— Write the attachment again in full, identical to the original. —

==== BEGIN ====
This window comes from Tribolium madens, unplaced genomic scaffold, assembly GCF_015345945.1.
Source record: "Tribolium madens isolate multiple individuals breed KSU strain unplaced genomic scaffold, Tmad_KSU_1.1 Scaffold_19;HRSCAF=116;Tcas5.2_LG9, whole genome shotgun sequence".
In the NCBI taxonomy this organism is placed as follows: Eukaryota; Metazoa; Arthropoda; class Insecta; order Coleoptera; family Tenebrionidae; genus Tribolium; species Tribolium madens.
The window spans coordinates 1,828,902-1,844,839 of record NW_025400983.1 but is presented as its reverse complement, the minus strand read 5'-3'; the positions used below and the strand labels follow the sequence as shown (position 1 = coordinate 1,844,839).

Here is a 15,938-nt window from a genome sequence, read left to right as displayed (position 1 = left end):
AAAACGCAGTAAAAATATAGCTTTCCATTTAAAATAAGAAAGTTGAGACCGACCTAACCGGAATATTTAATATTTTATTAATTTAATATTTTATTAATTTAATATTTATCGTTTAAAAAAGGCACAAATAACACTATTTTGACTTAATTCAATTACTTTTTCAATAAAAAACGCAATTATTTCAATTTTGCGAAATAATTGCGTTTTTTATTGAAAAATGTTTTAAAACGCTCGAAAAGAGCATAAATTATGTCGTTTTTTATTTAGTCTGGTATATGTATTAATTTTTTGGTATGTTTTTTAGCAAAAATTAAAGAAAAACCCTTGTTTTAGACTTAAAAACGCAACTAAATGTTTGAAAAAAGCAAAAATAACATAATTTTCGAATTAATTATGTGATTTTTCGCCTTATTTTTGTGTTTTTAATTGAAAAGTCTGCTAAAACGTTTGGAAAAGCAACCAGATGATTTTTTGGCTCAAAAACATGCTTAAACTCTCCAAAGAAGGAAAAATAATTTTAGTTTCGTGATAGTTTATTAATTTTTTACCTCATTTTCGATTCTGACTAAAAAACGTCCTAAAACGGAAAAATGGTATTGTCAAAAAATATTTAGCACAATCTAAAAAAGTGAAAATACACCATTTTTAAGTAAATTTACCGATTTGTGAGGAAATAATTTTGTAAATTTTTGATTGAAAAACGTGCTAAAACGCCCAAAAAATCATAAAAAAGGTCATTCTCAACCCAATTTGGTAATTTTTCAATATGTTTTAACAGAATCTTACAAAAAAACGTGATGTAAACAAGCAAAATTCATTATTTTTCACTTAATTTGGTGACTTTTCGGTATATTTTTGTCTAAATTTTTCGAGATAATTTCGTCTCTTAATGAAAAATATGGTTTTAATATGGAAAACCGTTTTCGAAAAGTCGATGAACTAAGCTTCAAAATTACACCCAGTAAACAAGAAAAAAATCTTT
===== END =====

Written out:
This window comes from Tribolium madens, unplaced genomic scaffold, assembly GCF_015345945.1.
Source record: "Tribolium madens isolate multiple individuals breed KSU strain unplaced genomic scaffold, Tmad_KSU_1.1 Scaffold_19;HRSCAF=116;Tcas5.2_LG9, whole genome shotgun sequence".
In the NCBI taxonomy this organism is placed as follows: Eukaryota; Metazoa; Arthropoda; class Insecta; order Coleoptera; family Tenebrionidae; genus Tribolium; species Tribolium madens.
The window spans coordinates 1,828,902-1,844,839 of record NW_025400983.1 but is presented as its reverse complement, the minus strand read 5'-3'; the positions used below and the strand labels follow the sequence as shown (position 1 = coordinate 1,844,839).

Here is a 15,938-nt window from a genome sequence, read left to right as displayed (position 1 = left end):
AAAACGCAGTAAAAATATAGCTTTCCATTTAAAATAAGAAAGTTGAGACCGACCTAACCGGAATATTTAATATTTTATTAATTTAATATTTTATTAATTTAATATTTATCGTTTAAAAAAGGCACAAATAACACTATTTTGACTTAATTCAATTACTTTTTCAATAAAAAACGCAATTATTTCAATTTTGCGAAATAATTGCGTTTTTTATTGAAAAATGTTTTAAAACGCTCGAAAAGAGCATAAATTATGTCGTTTTTTATTTAGTCTGGTATATGTATTAATTTTTTGGTATGTTTTTTAGCAAAAATTAAAGAAAAACCCTTGTTTTAGACTTAAAAACGCAACTAAATGTTTGAAAAAAGCAAAAATAACATAATTTTCGAATTAATTATGTGATTTTTCGCCTTATTTTTGTGTTTTTAATTGAAAAGTCTGCTAAAACGTTTGGAAAAGCAACCAGATGATTTTTTGGCTCAAAAACATGCTTAAACTCTCCAAAGAAGGAAAAATAATTTTAGTTTCGTGATAGTTTATTAATTTTTTACCTCATTTTCGATTCTGACTAAAAAACGTCCTAAAACGGAAAAATGGTATTGTCAAAAAATATTTAGCACAATCTAAAAAAGTGAAAATACACCATTTTTAAGTAAATTTACCGATTTGTGAGGAAATAATTTTGTAAATTTTTGATTGAAAAACGTGCTAAAACGCCCAAAAAATCATAAAAAAGGTCATTCTCAACCCAATTTGGTAATTTTTCAATATGTTTTAACAGAATCTTACAAAAAAACGTGATGTAAACAAGCAAAATTCATTATTTTTCACTTAATTTGGTGACTTTTCGGTATATTTTTGTCTAAATTTTTCGAGATAATTTCGTCTCTTAATGAAAAATATGGTTTTAATATGGAAAACCGTTTTCGAAAAGTCGATGAACTAAGCTTCAAAATTACACCCAGTAAACAAGAAAAAAATCTTT